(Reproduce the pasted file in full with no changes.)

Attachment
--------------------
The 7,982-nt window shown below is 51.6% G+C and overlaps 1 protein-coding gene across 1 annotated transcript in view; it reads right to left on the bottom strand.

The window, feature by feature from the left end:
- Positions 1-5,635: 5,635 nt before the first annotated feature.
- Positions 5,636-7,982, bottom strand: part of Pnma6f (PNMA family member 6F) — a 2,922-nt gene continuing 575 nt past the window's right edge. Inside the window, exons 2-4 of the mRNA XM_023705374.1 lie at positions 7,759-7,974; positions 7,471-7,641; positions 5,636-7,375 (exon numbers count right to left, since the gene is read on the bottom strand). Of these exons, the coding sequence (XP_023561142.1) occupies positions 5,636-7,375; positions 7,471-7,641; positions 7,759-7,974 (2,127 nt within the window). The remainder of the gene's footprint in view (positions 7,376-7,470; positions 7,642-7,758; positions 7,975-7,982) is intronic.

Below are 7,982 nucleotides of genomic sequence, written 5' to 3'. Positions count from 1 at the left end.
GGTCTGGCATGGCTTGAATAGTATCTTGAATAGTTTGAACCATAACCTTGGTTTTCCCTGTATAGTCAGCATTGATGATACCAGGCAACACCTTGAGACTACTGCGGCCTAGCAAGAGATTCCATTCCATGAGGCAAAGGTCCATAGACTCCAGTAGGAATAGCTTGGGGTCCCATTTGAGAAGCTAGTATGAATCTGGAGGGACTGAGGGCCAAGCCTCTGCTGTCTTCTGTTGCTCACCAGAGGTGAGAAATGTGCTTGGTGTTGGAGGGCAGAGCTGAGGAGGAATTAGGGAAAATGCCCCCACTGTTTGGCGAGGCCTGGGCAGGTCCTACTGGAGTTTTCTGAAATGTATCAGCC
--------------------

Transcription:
The 7,982-nt window shown below is 51.6% G+C and overlaps 1 protein-coding gene across 1 annotated transcript in view; it reads right to left on the bottom strand.

The window, feature by feature from the left end:
- Positions 1-5,635: 5,635 nt before the first annotated feature.
- Positions 5,636-7,982, bottom strand: part of Pnma6f (PNMA family member 6F) — a 2,922-nt gene continuing 575 nt past the window's right edge. Inside the window, exons 2-4 of the mRNA XM_023705374.1 lie at positions 7,759-7,974; positions 7,471-7,641; positions 5,636-7,375 (exon numbers count right to left, since the gene is read on the bottom strand). Of these exons, the coding sequence (XP_023561142.1) occupies positions 5,636-7,375; positions 7,471-7,641; positions 7,759-7,974 (2,127 nt within the window). The remainder of the gene's footprint in view (positions 7,376-7,470; positions 7,642-7,758; positions 7,975-7,982) is intronic.

Below are 7,982 nucleotides of genomic sequence, written 5' to 3'. Positions count from 1 at the left end.
GGTCTGGCATGGCTTGAATAGTATCTTGAATAGTTTGAACCATAACCTTGGTTTTCCCTGTATAGTCAGCATTGATGATACCAGGCAACACCTTGAGACTACTGCGGCCTAGCAAGAGATTCCATTCCATGAGGCAAAGGTCCATAGACTCCAGTAGGAATAGCTTGGGGTCCCATTTGAGAAGCTAGTATGAATCTGGAGGGACTGAGGGCCAAGCCTCTGCTGTCTTCTGTTGCTCACCAGAGGTGAGAAATGTGCTTGGTGTTGGAGGGCAGAGCTGAGGAGGAATTAGGGAAAATGCCCCCACTGTTTGGCGAGGCCTGGGCAGGTCCTACTGGAGTTTTCTGAAATGTATCAGCC